Jonathan Hillson, Amazon’s head of public relations, said The edge in an email stating that “the 2% Seller Fulfilled Prime fee was intended to cover our costs” but added that the company decided not to move forward because it was concerned that “feeling of the Seller Related Fees” may affect participation in the program.
Hillson added that Amazon is “committed to supporting sellers’ success, and that includes listening to their feedback.” According to a Bloomberg report, Amazon did not provide an explanation of the fees when it spoke to merchants in August.
These fees would have only affected members of the Seller Fulfilled Prime program, which gives sellers the option to continue shipping their own products without giving up the coveted “Prime” label that comes with the promise of one- to two-day delivery. This could appeal to companies that want more control over the handling of their products rather than handing them off to another company’s increasingly disgruntled employees.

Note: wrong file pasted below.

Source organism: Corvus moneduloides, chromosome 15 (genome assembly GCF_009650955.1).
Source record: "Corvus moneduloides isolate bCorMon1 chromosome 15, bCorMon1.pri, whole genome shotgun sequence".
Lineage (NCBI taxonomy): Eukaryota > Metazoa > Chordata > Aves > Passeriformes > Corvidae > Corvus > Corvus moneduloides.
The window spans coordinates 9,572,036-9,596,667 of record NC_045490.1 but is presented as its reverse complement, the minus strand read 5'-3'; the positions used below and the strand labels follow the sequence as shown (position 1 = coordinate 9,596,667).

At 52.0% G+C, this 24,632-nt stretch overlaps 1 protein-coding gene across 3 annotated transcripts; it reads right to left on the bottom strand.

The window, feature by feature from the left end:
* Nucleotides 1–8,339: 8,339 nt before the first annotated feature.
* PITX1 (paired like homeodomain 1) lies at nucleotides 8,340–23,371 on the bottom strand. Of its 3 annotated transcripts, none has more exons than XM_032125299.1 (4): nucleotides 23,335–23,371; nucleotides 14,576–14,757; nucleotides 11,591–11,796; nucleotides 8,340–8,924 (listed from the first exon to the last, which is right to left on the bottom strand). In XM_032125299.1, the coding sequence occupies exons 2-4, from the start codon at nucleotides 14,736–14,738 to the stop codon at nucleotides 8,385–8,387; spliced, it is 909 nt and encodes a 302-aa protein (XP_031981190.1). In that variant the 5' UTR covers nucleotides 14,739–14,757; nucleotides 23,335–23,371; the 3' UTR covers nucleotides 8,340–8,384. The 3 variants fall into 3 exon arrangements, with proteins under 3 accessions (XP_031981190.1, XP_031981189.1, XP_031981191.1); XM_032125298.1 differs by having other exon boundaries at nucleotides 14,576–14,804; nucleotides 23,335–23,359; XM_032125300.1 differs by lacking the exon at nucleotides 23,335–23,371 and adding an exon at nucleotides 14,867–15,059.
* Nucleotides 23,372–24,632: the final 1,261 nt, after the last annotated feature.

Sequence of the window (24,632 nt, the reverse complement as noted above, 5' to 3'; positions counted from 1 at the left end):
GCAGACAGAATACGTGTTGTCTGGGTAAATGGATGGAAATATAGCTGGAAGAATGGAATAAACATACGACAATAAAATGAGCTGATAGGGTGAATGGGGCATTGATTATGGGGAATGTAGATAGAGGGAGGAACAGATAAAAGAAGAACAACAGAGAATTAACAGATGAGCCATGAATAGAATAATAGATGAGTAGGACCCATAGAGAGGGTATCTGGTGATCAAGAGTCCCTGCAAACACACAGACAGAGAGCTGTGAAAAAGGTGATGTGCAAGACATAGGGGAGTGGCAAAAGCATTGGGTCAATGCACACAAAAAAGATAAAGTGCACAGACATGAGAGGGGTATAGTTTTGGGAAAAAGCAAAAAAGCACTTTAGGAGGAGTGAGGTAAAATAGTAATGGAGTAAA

The Federal Trade Commission plans to file a lawsuit, alleging that Amazon forces its sellers to enter into deals they would prefer not to participate in. The FTC should file an antitrust lawsuit over this very idea. The regulator is already taking the company to court over allegations that it tricked customers into signing up for its Prime service.
Updated September 20, 2023, 7:40 p.m. ET: Updated with a link to Bloomberg’s reports.